"To this Gate I give the name of 'Chrysopylae,' or Golden Gate, for the same reason that the harbor of Byzantium was called 'Chrysoceras,' or Golden Horn." (Captain John C. Fremont, 1846)
"[A] perpetual monument that will make this city's name ring around the world and renew the magical fame which the Golden Gate enjoyed in the days of '49." (S.F. Examiner editorial, March 24, 1925)
San Francisco has countless landmarks and tourist spots, but few are as associated with the city as the Golden Gate Bridge, one of the modern world's engineering marvels. The giant suspension bridge spans the San Francisco Bay, with a length of over 1.5 miles, a height of nearly 750 feet, and a width of around 100 feet. While it is a beautiful and instantly recognizable landmark, the Golden Gate Bridge was also a very practical one born of necessity. After the California Gold Rush helped turn San Francisco into a destination site, connecting people on both sides of the beautiful Golden Gate Strait became vitally important. There was a consistent ferry service in the area, but the advent of automobiles made a bridge even more imperative. At the same time, no one in the world had ever successfully built a bridge as long as this one would be, and indeed no one else would for another three decades after the Golden Gate Bridge opened. Given its size, it should come as little surprise that the Golden Gate Bridge was one of the most ambitious and expensive projects of its age. Indeed, it would take nearly 20 years from the time the bridge was proposed to its grand opening, and it cost hundreds of millions of dollars (the equivalent of several billion today).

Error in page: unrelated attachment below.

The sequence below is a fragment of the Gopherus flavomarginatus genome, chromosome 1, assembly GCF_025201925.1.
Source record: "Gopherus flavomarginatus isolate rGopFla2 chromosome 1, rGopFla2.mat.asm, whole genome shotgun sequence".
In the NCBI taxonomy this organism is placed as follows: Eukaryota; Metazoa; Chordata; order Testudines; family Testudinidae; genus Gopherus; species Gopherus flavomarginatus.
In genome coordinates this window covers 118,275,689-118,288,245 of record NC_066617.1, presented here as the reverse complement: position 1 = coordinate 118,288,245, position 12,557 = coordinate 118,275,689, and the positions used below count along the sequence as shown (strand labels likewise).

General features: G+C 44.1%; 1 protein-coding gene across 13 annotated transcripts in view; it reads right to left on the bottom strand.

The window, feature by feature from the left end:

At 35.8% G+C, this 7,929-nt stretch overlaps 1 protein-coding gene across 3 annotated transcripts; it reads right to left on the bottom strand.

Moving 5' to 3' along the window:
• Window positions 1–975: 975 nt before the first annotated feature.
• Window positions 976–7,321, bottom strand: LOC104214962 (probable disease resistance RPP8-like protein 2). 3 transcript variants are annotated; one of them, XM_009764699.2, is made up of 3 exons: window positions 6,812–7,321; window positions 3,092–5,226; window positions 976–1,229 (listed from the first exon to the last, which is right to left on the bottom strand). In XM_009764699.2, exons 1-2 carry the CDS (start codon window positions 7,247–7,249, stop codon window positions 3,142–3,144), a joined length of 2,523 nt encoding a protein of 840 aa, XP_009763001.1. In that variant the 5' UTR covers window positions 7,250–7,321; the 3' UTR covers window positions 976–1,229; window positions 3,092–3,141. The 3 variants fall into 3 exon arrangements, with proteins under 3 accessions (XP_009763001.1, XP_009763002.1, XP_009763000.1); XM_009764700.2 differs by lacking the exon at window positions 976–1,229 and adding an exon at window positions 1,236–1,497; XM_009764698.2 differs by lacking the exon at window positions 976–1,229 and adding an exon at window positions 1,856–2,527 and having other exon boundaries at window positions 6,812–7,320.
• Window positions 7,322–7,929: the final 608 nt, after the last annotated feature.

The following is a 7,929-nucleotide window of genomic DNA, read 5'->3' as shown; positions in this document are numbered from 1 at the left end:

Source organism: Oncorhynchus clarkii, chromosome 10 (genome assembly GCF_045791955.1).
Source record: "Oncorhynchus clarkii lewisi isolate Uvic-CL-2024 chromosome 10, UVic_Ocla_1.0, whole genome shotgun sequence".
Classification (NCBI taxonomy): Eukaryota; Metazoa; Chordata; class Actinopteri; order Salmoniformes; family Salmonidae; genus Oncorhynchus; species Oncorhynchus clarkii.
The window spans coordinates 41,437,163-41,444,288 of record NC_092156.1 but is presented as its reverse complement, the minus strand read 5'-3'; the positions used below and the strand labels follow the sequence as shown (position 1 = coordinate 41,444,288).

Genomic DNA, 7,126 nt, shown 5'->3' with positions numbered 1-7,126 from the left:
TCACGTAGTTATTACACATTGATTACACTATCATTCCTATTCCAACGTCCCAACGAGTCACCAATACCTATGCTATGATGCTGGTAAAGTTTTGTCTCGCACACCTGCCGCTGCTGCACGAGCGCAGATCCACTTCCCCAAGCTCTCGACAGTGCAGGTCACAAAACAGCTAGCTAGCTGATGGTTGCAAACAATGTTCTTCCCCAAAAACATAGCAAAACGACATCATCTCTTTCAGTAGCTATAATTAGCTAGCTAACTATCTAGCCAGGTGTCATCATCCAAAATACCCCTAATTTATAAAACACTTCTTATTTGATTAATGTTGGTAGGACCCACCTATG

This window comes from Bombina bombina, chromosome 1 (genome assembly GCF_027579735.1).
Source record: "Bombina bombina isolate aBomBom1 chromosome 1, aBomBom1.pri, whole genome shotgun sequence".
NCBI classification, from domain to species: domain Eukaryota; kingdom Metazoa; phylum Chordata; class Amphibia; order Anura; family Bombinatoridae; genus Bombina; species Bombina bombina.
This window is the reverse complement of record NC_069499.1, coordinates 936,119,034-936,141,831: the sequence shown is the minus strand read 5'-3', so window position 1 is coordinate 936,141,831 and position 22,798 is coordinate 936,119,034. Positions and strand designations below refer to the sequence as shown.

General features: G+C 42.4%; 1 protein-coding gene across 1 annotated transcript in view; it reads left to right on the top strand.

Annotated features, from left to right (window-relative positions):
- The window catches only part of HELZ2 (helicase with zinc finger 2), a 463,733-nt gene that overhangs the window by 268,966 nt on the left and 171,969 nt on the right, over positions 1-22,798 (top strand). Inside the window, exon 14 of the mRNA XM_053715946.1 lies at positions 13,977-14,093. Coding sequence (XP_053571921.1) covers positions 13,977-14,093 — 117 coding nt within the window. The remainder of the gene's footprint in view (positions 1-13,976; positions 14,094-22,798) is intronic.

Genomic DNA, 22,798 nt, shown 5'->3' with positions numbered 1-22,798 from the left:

©2012 Charles River Editors (P)2015 Charles River Editors
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